Actions completed during restoration at McCarran Ranch included the creation of a new river meander, channel and riffle construction, oxbow wetland construction, revegetation, and the construction of leopard frog ponds. In order to raise the water level surface and promote more frequent overbank flooding within the project area, riffles were constructed within the channel and the overall width of the channel was decreased. Increased flooding throughout the project will improve wetland habitat within the floodplain. Many of the wetlands formerly located within the floodplain of the Truckee River have been lost due to flood control activities and development within the floodplain. Oxbow wetlands
were excavated within the floodplain for the purpose of re-creating this type of habitat. Revegetation was completed using both nursery stock and local materials that were salvaged during construction activities. Leopard frogs are a widely distributed species. However, the population is declining within the Truckee River watershed and adjacent watersheds. Ponds were constructed at McCarran Ranch for the purpose of raising leopard frogs within an area secure from predators such as bullfrog and crayfish. In 2006 and 2007, artificial underground dens, nest boxes, platforms, perches, brush piles, and rock piles, were constructed to enhance shelter, cover, lookout, and nest sites for wildlife on McCarran Ranch.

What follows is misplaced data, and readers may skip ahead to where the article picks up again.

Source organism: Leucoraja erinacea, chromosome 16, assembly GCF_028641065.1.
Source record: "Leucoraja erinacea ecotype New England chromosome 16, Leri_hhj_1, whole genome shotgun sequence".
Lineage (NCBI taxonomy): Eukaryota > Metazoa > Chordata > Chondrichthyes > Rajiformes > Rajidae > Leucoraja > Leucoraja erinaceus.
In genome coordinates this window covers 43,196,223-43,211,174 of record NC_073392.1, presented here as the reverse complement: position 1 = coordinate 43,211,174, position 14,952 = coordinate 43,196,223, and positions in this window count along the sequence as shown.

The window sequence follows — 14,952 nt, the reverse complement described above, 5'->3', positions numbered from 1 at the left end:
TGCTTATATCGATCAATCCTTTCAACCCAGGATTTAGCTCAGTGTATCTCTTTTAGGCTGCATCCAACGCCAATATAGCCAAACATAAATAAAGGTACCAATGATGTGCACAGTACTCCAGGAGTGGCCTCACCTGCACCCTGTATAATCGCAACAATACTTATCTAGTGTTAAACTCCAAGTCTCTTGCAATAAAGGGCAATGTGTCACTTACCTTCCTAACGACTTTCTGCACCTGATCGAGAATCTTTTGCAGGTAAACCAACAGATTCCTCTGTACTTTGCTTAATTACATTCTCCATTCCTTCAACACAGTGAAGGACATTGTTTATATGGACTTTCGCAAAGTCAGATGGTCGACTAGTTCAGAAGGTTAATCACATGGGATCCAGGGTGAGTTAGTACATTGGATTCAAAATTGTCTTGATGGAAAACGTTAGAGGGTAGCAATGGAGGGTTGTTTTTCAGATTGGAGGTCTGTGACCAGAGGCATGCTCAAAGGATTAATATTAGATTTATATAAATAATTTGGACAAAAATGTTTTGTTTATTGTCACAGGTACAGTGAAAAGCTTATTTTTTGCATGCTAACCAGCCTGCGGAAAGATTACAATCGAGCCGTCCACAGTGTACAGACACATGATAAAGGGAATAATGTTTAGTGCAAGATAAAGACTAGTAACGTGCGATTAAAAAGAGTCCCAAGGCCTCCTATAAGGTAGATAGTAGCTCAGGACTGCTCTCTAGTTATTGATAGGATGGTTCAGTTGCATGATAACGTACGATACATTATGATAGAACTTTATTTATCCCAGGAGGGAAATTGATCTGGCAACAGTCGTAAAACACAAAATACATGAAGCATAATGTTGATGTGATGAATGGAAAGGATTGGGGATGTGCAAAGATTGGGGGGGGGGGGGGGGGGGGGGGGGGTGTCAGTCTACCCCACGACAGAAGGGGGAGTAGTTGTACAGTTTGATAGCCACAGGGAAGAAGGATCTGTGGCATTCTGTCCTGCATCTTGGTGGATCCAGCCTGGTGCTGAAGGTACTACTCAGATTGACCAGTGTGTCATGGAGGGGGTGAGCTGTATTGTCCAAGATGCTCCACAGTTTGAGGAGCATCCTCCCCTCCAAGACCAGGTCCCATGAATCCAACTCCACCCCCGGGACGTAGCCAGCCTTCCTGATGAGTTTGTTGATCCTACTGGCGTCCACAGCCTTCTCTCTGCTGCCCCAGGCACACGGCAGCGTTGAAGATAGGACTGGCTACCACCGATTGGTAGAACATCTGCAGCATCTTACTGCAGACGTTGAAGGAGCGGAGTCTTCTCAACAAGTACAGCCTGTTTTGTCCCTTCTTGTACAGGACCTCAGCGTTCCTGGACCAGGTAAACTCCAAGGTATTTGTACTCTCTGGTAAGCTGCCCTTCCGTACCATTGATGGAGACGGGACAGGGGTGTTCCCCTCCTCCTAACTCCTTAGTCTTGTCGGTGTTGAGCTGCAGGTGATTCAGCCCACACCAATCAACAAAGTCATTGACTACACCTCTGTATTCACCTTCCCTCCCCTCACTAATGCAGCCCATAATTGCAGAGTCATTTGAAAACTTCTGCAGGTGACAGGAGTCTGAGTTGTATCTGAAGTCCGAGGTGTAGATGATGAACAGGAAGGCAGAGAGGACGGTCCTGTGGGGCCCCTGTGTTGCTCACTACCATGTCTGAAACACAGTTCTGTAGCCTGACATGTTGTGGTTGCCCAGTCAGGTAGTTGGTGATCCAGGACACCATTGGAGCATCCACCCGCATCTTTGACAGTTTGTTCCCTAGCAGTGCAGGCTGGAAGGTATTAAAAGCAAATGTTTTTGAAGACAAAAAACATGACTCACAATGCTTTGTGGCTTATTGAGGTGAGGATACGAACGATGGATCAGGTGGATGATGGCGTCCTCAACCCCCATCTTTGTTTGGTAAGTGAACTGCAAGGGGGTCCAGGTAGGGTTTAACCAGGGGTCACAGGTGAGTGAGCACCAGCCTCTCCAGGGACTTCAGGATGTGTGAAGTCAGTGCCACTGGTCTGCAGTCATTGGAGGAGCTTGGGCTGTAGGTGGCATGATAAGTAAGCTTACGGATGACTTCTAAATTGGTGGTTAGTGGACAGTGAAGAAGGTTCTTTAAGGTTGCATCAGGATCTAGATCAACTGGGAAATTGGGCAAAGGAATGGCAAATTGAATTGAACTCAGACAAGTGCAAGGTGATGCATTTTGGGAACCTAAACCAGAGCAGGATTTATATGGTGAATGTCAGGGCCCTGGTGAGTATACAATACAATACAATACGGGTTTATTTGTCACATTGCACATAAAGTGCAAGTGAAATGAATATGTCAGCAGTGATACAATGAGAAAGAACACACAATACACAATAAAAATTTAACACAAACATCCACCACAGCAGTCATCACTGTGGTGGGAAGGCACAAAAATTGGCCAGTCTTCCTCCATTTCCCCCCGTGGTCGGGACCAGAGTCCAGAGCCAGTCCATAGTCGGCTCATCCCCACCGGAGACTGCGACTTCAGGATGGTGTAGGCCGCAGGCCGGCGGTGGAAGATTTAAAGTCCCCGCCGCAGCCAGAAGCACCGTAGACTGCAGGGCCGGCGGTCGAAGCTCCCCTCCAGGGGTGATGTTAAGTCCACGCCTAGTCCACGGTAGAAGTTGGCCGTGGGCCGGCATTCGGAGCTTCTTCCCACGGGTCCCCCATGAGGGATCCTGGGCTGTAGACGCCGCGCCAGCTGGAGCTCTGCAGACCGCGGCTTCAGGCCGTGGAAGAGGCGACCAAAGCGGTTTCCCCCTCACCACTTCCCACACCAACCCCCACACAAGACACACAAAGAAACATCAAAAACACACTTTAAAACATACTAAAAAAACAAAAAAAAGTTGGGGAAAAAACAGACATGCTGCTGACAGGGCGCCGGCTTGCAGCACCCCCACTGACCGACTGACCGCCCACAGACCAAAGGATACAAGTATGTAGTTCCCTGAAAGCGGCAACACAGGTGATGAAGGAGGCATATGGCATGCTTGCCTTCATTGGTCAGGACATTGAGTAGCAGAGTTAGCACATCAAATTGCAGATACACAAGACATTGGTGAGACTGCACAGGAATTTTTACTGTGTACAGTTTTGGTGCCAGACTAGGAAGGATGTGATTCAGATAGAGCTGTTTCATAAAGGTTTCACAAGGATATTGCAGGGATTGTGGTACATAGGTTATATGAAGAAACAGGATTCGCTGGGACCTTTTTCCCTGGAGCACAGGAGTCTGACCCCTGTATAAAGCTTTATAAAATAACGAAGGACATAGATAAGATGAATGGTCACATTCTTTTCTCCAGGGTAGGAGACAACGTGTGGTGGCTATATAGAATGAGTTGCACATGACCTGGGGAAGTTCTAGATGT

Wetland and river construction were completed in December 2006. River restoration efforts have continued along river stretches adjacent to McCarran Ranch, at Lockwood Park, Mustang Ranch, Tracy Power Plant, and 102 Ranch. Visitor access information is available on The Nature Conservancy’s website.